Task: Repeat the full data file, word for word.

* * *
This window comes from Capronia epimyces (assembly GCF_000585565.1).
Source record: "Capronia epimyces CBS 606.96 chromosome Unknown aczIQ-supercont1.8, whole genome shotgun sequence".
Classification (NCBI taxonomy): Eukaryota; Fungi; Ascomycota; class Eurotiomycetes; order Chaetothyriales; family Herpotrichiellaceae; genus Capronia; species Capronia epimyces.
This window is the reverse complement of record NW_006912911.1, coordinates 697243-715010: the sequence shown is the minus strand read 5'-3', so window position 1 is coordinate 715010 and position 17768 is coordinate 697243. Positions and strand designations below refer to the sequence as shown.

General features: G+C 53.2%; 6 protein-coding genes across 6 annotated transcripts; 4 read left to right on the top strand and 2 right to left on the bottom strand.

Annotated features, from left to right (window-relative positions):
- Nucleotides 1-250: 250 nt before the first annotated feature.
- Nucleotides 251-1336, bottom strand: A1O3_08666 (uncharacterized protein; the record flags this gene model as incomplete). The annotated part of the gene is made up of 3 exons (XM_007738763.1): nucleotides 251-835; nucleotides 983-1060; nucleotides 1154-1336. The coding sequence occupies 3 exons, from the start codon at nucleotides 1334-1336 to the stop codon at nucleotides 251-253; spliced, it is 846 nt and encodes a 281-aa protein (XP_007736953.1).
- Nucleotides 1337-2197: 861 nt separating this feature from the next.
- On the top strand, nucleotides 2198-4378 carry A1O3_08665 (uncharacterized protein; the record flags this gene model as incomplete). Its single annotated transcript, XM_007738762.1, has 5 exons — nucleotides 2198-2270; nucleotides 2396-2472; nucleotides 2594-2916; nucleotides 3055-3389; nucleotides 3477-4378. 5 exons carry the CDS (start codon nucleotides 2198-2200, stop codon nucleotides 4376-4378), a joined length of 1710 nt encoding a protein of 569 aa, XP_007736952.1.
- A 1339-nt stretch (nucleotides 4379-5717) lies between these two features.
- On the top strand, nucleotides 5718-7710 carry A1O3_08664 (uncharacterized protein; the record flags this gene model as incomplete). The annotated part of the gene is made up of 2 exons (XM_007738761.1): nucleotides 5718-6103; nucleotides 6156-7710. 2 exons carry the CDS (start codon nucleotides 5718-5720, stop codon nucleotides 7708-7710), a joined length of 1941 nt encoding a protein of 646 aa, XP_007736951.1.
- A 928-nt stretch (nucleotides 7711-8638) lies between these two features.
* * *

This window comes from Capronia epimyces (assembly GCF_000585565.1).
Source record: "Capronia epimyces CBS 606.96 chromosome Unknown aczIQ-supercont1.8, whole genome shotgun sequence".
Classification (NCBI taxonomy): Eukaryota; Fungi; Ascomycota; class Eurotiomycetes; order Chaetothyriales; family Herpotrichiellaceae; genus Capronia; species Capronia epimyces.
This window is the reverse complement of record NW_006912911.1, coordinates 697243-715010: the sequence shown is the minus strand read 5'-3', so window position 1 is coordinate 715010 and position 17768 is coordinate 697243. Positions and strand designations below refer to the sequence as shown.

General features: G+C 53.2%; 6 protein-coding genes across 6 annotated transcripts; 4 read left to right on the top strand and 2 right to left on the bottom strand.

Annotated features, from left to right (window-relative positions):
- Nucleotides 1-250: 250 nt before the first annotated feature.
- Nucleotides 251-1336, bottom strand: A1O3_08666 (uncharacterized protein; the record flags this gene model as incomplete). The annotated part of the gene is made up of 3 exons (XM_007738763.1): nucleotides 251-835; nucleotides 983-1060; nucleotides 1154-1336. The coding sequence occupies 3 exons, from the start codon at nucleotides 1334-1336 to the stop codon at nucleotides 251-253; spliced, it is 846 nt and encodes a 281-aa protein (XP_007736953.1).
- Nucleotides 1337-2197: 861 nt separating this feature from the next.
- On the top strand, nucleotides 2198-4378 carry A1O3_08665 (uncharacterized protein; the record flags this gene model as incomplete). Its single annotated transcript, XM_007738762.1, has 5 exons — nucleotides 2198-2270; nucleotides 2396-2472; nucleotides 2594-2916; nucleotides 3055-3389; nucleotides 3477-4378. 5 exons carry the CDS (start codon nucleotides 2198-2200, stop codon nucleotides 4376-4378), a joined length of 1710 nt encoding a protein of 569 aa, XP_007736952.1.
- A 1339-nt stretch (nucleotides 4379-5717) lies between these two features.
- On the top strand, nucleotides 5718-7710 carry A1O3_08664 (uncharacterized protein; the record flags this gene model as incomplete). The annotated part of the gene is made up of 2 exons (XM_007738761.1): nucleotides 5718-6103; nucleotides 6156-7710. 2 exons carry the CDS (start codon nucleotides 5718-5720, stop codon nucleotides 7708-7710), a joined length of 1941 nt encoding a protein of 646 aa, XP_007736951.1.
- A 928-nt stretch (nucleotides 7711-8638) lies between these two features.